07 November 2016

Foreign Direct Investment (FDI) in Non-banking Finance Companies

The Reserve Bank of India by its Notification dated September 9, 2016, amended the Foreign Exchange Management (Transfer or Issue of Security by a Person Resident outside India) Regulations, 2000. The said amendment substituted the existing caps under paragraph F.8 to annexure B under Schedule 1 of the Regulations, thereby revising the foreign investment caps and entry route in the non-banking financial services sector.

Following this, parallel amendments have now been recently effected in the Consolidated Foreign Direct Investment Policy, 2016 (‘FDI Policy’), vide Press Note. No.6 dated October 25, 2016. Prior to these amendments, foreign direct investment in non-banking finance companies (‘NBFCs’) under the automatic route was permitted only in NBFCs that were involved in any of the 18 specific activities mentioned in the Regulations.

With the rapid growth of innovative non-banking financial services including financial technology services in India, these amendments now facilitate the inflow of FDI beyond the limited ambit of the 18 activities prescribed under the earlier FDI Policy. Therefore, post the amendment, 100% foreign direct investment is now allowed under the automatic route in any non-banking financial services which are governed by financial sector regulators, viz., Reserve Bank of India, Securities and Exchange Board of India, Insurance Regulatory and Development Authority, Pension Fund Regulatory and Development Authority, National Housing Bank or any other regulator as may be notified by the government.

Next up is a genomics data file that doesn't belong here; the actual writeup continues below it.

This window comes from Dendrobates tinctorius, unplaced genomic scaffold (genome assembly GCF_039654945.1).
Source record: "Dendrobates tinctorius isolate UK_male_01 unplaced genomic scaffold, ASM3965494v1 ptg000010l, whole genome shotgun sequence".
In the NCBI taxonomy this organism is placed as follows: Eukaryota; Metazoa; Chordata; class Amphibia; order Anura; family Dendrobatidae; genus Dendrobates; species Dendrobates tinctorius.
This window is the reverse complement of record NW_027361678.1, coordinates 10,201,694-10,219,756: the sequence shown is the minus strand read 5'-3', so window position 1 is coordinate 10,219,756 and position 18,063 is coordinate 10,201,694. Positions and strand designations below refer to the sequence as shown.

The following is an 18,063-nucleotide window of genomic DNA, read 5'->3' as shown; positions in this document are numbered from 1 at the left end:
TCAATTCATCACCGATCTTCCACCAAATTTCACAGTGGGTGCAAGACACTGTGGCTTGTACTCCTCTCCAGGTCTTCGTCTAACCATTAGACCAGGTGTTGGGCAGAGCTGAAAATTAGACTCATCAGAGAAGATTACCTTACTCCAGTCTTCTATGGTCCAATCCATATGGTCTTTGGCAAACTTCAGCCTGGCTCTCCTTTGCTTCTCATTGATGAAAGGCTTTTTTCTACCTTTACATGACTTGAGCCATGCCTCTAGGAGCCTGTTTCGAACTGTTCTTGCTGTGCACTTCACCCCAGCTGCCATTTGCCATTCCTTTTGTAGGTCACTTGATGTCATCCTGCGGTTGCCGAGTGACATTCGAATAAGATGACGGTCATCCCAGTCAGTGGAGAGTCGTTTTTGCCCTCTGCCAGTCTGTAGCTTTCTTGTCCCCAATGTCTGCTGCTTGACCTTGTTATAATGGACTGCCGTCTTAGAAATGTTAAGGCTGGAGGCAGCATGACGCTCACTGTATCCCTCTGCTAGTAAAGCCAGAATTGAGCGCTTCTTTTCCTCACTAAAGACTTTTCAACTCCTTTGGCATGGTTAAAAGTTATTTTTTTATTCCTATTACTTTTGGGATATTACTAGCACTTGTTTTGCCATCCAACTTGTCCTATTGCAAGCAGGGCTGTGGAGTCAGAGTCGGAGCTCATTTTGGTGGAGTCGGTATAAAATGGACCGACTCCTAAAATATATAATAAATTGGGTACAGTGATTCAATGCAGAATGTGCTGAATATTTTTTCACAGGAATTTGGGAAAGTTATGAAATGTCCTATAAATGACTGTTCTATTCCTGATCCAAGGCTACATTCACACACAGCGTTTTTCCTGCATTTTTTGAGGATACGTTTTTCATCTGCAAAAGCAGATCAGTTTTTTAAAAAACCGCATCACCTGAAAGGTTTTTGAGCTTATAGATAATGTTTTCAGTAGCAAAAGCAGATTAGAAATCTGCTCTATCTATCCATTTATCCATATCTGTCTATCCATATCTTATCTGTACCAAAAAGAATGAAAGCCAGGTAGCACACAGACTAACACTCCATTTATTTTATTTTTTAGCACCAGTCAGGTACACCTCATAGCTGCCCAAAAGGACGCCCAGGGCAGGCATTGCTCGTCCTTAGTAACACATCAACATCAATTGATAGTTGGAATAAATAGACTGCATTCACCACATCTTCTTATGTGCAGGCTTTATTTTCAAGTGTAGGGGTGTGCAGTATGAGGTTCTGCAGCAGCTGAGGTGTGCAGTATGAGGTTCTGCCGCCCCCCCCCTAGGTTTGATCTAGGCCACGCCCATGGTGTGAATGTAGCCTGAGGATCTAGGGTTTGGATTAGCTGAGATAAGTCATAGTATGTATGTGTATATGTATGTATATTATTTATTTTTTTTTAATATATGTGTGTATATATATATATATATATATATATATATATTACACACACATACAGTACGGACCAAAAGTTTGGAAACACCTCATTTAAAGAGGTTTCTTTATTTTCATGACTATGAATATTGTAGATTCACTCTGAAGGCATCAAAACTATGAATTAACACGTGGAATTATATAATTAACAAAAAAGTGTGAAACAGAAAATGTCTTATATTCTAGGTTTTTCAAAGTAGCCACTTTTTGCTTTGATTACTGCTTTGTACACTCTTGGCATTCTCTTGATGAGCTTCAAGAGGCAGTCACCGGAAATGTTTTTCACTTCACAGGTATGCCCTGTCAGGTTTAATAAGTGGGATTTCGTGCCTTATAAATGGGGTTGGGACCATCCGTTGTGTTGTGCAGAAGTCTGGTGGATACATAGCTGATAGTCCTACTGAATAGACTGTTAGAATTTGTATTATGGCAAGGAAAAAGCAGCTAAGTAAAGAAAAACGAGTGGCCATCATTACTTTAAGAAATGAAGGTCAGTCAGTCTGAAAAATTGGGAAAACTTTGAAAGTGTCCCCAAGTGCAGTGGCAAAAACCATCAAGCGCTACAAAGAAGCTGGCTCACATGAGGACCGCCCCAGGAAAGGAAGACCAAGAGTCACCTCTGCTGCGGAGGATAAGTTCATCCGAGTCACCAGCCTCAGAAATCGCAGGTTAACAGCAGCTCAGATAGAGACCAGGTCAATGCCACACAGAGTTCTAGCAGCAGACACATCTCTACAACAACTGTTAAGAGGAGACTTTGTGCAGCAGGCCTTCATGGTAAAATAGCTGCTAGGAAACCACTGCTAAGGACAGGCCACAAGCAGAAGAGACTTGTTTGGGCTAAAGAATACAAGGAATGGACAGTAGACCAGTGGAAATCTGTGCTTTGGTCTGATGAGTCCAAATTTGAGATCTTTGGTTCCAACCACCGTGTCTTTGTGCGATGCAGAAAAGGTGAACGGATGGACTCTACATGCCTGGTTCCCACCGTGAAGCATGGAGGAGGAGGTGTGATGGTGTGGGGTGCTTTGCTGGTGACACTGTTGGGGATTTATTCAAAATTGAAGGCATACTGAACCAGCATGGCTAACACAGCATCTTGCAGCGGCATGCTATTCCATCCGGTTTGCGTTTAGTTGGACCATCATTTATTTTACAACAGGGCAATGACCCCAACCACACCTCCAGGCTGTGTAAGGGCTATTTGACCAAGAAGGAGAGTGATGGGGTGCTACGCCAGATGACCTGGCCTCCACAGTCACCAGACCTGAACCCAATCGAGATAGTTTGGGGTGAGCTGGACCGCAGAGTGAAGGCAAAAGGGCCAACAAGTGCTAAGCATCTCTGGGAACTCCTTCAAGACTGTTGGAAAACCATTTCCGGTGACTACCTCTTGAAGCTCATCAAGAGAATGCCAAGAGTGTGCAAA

In relation to non-banking financial activities which are not yet regulated by any financial sector regulatory body in India or where there is a doubt regarding regulatory oversight, FDI up to 100% will be allowed with prior Government approval, subject to such conditions including minimum capitalization requirements, as may be prescribed by the Government.

Previously, investments in NBFCs under the FDI regime were subject to minimum capitalization norms and other conditions prescribed under the Consolidated FDI Policy. To give a glimpse, for foreign capital upto 51%, $ 0.5 million was required to be brought upfront. For foreign capital more than 51% and up to 75%, $ 5 million was required to be brought upfront. For foreign capital exceeding 75%, the minimum capitalization was $50 million out of which $ 7.5 million was required to be brought upfront and the balance within 24 months.

Given that such entities are already required to comply with minimum capitalization norms prescribed by financial regulators, the removal of minimum capitalization norms under the FDI Policy will now ease FDI in non-banking financial services.